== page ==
Volcanoes Near Lake Taupo, New Zealand38.7S 175.8E
Several volcanoes are visible near Lake Taupo, the large lake at the upper right, in this orthorectified image of New Zealand’s North Island. Following the Tongariro River, one of the lake’s main tributaries, upstream from the lower end of the lake, one comes to a smaller lake known as Lake Rotoaira.
Between these two lakes is Mount Pihanga, a 1325m volcanic peak on the North Island Volcanic Plateau. Another smaller body of water, Lake Rotopounamu, is at the north-west foot of the mountain. Mt. Pihanga and Lake Rotopounamu are part of the 5,129ha Pihanga Scenic Reserve, which in 1975 was added to the Tongariro National Park.
South of Mount Pihanga is Mount Tongariro, a volcanic complex located 20 kilometres to the southwest of Lake Taupo. It is the northernmost of the three active volcanoes that dominate the landscape of the central North Island. This volcanic massif, often simply referred to as Tongariro, has a height of 1,978 metres.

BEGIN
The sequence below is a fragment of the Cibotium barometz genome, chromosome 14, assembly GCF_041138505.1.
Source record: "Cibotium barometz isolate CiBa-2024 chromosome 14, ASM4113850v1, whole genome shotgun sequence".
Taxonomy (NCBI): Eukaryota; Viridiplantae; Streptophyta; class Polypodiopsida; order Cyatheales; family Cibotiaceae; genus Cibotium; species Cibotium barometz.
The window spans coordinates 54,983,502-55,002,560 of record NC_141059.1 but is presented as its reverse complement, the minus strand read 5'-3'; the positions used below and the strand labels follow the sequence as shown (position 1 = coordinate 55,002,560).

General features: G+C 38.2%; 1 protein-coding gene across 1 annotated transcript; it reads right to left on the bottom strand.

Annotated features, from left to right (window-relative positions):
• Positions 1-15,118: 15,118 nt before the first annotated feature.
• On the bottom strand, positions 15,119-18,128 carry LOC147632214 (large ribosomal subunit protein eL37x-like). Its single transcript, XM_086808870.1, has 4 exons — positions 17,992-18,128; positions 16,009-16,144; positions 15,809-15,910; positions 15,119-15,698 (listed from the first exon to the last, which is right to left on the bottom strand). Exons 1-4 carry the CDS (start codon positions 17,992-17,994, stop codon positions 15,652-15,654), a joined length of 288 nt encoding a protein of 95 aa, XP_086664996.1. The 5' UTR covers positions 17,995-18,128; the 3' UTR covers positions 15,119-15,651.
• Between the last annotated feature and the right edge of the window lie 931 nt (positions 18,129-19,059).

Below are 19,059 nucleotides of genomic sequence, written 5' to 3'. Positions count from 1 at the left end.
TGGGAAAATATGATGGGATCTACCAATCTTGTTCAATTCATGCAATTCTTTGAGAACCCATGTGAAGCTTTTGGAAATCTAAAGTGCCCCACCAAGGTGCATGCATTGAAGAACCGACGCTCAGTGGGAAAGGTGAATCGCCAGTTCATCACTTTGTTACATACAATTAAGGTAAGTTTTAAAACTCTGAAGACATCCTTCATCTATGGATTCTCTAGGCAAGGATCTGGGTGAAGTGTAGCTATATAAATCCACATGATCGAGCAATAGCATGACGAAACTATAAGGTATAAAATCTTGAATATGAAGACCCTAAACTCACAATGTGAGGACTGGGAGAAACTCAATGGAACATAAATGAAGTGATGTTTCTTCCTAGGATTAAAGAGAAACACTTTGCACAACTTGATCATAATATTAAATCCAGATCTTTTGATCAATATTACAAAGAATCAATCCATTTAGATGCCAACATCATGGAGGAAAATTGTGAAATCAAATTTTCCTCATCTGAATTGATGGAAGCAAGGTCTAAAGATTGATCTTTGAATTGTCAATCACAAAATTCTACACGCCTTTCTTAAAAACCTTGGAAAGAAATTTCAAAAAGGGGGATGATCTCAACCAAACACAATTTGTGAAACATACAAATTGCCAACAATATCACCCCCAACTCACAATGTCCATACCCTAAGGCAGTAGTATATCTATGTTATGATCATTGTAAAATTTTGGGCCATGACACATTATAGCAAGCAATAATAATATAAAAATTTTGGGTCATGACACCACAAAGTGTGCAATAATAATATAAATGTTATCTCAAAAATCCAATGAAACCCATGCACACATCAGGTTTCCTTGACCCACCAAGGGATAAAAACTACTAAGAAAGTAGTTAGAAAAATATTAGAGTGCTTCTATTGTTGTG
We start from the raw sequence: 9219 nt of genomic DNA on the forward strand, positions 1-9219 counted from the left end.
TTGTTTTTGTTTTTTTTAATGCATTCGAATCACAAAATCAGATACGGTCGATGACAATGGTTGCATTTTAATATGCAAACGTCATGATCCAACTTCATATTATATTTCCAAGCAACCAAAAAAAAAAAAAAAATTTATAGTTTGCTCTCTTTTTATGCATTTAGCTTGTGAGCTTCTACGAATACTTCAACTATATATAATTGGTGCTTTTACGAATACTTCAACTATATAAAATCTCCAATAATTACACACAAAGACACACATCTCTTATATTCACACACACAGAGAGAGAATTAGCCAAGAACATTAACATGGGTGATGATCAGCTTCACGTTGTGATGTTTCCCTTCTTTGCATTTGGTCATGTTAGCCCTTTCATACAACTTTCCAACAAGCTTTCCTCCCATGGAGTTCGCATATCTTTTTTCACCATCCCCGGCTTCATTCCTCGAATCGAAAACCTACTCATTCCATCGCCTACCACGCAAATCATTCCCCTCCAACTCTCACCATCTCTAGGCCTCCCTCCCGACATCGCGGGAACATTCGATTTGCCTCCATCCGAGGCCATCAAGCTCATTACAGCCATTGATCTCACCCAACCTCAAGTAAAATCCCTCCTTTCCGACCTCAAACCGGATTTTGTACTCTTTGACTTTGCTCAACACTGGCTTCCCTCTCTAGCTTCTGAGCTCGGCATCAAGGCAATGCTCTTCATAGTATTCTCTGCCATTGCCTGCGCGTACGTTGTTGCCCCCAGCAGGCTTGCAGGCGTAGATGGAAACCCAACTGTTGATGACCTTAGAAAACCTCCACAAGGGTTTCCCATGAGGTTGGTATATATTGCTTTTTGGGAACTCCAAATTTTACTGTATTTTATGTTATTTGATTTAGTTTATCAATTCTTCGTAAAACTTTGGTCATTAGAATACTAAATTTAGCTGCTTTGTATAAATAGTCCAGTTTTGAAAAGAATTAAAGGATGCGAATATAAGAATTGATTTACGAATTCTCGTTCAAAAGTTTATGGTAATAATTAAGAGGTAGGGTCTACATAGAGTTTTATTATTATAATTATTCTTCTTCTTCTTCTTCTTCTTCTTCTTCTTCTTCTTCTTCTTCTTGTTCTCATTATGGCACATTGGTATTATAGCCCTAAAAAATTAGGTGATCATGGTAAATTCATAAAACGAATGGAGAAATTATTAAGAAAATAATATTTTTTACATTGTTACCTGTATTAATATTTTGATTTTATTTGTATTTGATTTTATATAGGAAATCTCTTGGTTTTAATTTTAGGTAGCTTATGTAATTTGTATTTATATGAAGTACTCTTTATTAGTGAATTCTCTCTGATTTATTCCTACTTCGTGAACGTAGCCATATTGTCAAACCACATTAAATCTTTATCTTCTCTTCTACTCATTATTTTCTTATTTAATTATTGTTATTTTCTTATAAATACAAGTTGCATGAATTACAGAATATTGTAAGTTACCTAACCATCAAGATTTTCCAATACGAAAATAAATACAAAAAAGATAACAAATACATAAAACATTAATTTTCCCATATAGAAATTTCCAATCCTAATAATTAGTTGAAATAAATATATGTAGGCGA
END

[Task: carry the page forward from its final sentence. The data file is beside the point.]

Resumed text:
The volcano consists of at least 12 cones; Ngauruhoe, while often regarded as a separate mountain, is geologically a vent of Tongariro. It is also the most active, having erupted more than 70 times since 1839.
Continuing south of Ngauruhoe is Mount Ruapehu, an active stratovolcano at the southern end of the Taupo Volcanic Zone. It is 23 kilometres northeast of Ohakune and 40 kilometres southwest of the southern shore of Lake Taupo, within Tongariro National Park. Ruapehu is one of the world’s most active volcanoes and the largest active volcano in New Zealand. It is the highest point in the North Island and includes three major peaks: Tahurangi (2,797 m), Te Heuheu (2,755 m) and Paretetaitonga (2,751 m).